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% David R. Wilkins
% School of Mathematics, Trinity College, Dublin 2, Ireland
% (dwilkins@maths.tcd.ie)
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% Trinity College, 2000.
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\centerline{\Largebf ON A NEW SYSTEM OF TWO GENERAL}
\vskip12pt
\centerline{\Largebf EQUATIONS OF CURVATURE}
\vskip24pt
\centerline{\Largebf By}
\vskip24pt
\centerline{\Largebf William Rowan Hamilton}
\vskip24pt
\centerline{\largerm (Proceedings of the Royal Irish Academy, 9 (1867),
pp.\ 302--305.)}
\vskip36pt
\vfill
\centerline{\largerm Edited by David R. Wilkins}
\vskip 12pt
\centerline{\largerm 2000}
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\centerline{\Largebf NOTE ON THE TEXT}
\bigskip
This edition is based on the original text published posthomously
in volume~9 of the {\it Proceedings of the Royal Irish Academy}.
The following obvious typographical errors have been corrected:---
\smallbreak
\item{}
before equation~(a), a full stop (period) has been changed to a
colon;
\smallbreak
\item{}
in equation~(k), `$(Z - x)$' has been corrected to `$(Z - z)$';
\smallbreak
\item{}
in equation~(o), `$C = e E'' - e' E$' has been corrected to
`$C = e E' - e' E$';
\smallbreak
\item{}
equation~(q) in the original text was given as
$$(e R^{-1} - e K^{-1}) (e'' R^{-1} - e'' K^{-1})
= (e' R^{-1} - e K^{-1})^2;$$
\smallbreak
\item{}
in equation~(r), `$ = 0$' has been appended to the
polynomial `$R^{-2} - F R^{-1} + G$';
\smallbreak
\item{}
in equation~(w), the equality sign $=$ has been added.
\bigbreak\bigskip
\line{\hfil David R. Wilkins}
\vskip3pt
\line{\hfil Dublin, March 2000}
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\pageno=1
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\centerline{\sc On a New System of Two General Equations of Curvature,}
\bigskip
\begingroup \advance\leftskip by 24pt
\rightskip=\leftskip \parindent=-\leftskip
Including as easy consequences a new form of the Joint
Differential Equation of the Two Lines of Curvature, with a new
Proof of their General Rectangularity; and also a new Quadratic
for the Joint Determination of the Two Radii of Curvature: all
deduced by Gauss's Second Method, for discussing generally the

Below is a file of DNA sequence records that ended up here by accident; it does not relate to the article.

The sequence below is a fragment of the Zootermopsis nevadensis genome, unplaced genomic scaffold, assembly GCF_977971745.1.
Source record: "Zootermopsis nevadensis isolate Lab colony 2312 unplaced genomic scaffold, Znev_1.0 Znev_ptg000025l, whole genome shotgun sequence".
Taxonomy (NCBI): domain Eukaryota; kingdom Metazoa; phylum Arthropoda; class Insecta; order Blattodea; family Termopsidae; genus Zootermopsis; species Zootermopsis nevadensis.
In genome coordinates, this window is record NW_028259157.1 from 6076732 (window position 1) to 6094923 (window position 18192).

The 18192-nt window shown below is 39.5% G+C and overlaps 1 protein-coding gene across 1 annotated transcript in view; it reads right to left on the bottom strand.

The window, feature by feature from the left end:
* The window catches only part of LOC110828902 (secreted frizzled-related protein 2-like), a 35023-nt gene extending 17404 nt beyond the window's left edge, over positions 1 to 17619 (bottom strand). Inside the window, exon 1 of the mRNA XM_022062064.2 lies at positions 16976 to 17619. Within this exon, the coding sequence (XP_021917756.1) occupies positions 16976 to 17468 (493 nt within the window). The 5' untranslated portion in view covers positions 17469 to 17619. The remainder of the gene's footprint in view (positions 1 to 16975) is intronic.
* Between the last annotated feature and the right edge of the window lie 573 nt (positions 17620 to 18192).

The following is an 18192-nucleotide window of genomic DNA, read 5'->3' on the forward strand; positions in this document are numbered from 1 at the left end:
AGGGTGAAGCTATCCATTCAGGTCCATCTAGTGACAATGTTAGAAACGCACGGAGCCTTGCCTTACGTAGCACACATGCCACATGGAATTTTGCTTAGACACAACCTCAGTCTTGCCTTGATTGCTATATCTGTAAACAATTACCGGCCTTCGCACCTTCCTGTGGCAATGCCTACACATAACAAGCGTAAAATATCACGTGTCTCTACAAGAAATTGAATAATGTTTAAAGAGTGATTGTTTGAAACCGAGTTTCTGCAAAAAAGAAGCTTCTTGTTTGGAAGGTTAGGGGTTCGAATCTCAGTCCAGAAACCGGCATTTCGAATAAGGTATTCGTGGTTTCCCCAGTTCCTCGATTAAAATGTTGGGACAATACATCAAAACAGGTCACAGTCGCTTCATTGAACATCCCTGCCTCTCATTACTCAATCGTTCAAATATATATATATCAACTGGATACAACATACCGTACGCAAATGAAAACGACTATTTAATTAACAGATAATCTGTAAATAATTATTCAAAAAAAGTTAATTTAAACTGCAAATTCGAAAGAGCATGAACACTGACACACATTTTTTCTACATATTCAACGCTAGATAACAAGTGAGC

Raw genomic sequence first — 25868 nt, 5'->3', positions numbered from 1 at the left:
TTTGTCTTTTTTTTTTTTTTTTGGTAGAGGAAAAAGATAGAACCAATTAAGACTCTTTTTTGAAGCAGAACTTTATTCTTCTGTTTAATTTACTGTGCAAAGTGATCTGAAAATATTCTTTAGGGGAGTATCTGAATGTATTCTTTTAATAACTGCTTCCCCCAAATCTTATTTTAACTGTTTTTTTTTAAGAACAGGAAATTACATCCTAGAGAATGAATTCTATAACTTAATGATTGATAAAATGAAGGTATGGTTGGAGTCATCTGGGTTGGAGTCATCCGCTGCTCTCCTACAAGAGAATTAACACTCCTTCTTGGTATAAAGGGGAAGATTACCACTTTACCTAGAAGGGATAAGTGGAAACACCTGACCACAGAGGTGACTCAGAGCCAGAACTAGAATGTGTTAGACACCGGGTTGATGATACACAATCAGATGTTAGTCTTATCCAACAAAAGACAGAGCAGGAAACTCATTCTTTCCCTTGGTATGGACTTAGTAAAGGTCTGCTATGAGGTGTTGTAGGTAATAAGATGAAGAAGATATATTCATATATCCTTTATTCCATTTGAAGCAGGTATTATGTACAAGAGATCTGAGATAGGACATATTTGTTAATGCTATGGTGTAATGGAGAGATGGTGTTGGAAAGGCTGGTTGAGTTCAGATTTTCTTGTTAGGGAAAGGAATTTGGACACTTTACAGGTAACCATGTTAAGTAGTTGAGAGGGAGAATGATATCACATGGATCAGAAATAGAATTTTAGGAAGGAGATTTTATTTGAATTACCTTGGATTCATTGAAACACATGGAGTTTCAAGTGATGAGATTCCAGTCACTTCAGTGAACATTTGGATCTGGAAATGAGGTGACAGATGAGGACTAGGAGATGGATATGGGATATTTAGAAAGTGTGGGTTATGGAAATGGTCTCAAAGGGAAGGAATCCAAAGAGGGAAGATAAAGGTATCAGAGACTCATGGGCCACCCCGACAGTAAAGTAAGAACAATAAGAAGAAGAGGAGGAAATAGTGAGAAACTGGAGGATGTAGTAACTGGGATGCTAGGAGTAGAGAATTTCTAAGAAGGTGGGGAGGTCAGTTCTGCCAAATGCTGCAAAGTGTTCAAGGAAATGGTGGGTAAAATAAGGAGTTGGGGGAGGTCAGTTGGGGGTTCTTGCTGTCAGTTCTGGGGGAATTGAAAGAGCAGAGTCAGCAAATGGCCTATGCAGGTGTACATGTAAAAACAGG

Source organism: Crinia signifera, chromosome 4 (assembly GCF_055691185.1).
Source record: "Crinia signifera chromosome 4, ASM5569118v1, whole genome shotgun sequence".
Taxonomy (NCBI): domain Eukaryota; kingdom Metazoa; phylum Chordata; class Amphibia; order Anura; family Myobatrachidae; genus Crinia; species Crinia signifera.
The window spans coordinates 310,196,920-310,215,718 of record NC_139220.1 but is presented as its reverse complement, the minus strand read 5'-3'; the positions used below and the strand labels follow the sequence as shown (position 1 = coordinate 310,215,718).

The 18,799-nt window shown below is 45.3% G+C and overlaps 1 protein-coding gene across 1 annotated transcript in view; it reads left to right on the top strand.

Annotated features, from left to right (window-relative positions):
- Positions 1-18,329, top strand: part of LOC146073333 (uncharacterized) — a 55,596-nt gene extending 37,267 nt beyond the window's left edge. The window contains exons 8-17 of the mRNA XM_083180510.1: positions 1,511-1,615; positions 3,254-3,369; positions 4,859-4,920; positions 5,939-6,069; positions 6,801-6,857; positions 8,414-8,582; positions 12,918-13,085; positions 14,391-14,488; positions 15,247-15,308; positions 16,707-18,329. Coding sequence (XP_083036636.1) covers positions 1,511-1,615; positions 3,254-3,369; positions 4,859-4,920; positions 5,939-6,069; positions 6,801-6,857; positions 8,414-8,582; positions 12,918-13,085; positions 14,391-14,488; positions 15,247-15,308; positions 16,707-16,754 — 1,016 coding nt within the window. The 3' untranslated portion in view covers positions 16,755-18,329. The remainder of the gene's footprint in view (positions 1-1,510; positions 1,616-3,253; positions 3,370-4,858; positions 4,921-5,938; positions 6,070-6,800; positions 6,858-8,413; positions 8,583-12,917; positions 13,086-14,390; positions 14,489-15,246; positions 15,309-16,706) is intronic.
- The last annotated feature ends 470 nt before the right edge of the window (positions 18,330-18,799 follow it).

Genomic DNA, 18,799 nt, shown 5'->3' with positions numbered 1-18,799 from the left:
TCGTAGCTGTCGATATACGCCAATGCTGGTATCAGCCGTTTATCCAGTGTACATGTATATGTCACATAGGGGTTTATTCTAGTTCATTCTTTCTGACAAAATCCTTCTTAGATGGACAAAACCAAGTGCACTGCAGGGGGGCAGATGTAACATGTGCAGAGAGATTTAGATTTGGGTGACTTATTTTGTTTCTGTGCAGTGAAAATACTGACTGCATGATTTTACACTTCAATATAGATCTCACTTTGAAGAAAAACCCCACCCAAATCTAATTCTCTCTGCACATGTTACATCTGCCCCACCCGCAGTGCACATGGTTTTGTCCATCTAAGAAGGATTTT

Properties of a Surface; and the latter being verified by a
Comparison of Expressions, for what is called by him the Measure
of Curvature.
\par\endgroup
\nobreak\vskip12pt
\centerline{\largerm Sir William Rowan Hamilton}
\nobreak\vskip12pt
\centerline{Communicated June 26, 1865.}
\nobreak \vskip12pt
\centerline{[{\it Proceedings of the Royal Irish Academy},
vol.~ix (1867), pp.~302--305.]}
\bigbreak
1.
Notwithstanding the great beauty and importance of the
investigations of the illustrious {\sc Gauss}, contained in his
{\it Disquisitiones Generales circ\`{a} Superficies Curvas}, a
Memoir which was communicated to the {\it Royal Society of
G\"{o}ttingen\/} in October, 1827, and was printed in Tom.~vi. of
the {\it Commentationes Recentiores}, but of which a Latin
reprint has been since very judiciously given, near the beginning
of the Second Part (Deuxi\`{e}me Partie, Paris, 1850) of
{\sc Liouville's} {\it Edition\/}\footnote*{The foregoing dates,
or references, are taken from a note to page~505 of that
Edition.} {\it of\/} {\sc Monge}, it still appears that there is
room for some not useless Additions to the Theory of
{\it Lines\/} and {\it Radii of Curvature}, for {\it any given
Curved Surface}, when treated by what Gauss calls the {\it Second
Method\/} of discussing the {\it General Properties of Surfaces}.
In fact, the {\it Method\/} here alluded to, and which consists
chiefly in treating the {\it three\/} co-ordinates of the
{\it surface\/} as being so many {\it functions\/} of {\it two\/}
independent variables, does not seem to have been used {\it at
all\/} by Gauss, for the determination of the {\it Directions of
the Lines of Curvature\/}; and as regards the {\it Radii of
Curvature\/} of the {\it Normal Sections\/} which {\it touch\/}
these {\it Lines\/} of Curvature, he appears to have employed the
{\it Method, only for the Product}, and {\it not also\/} for the
{\it Sum}, of the {\it Reciprocals}, of those {\it Two Radii}.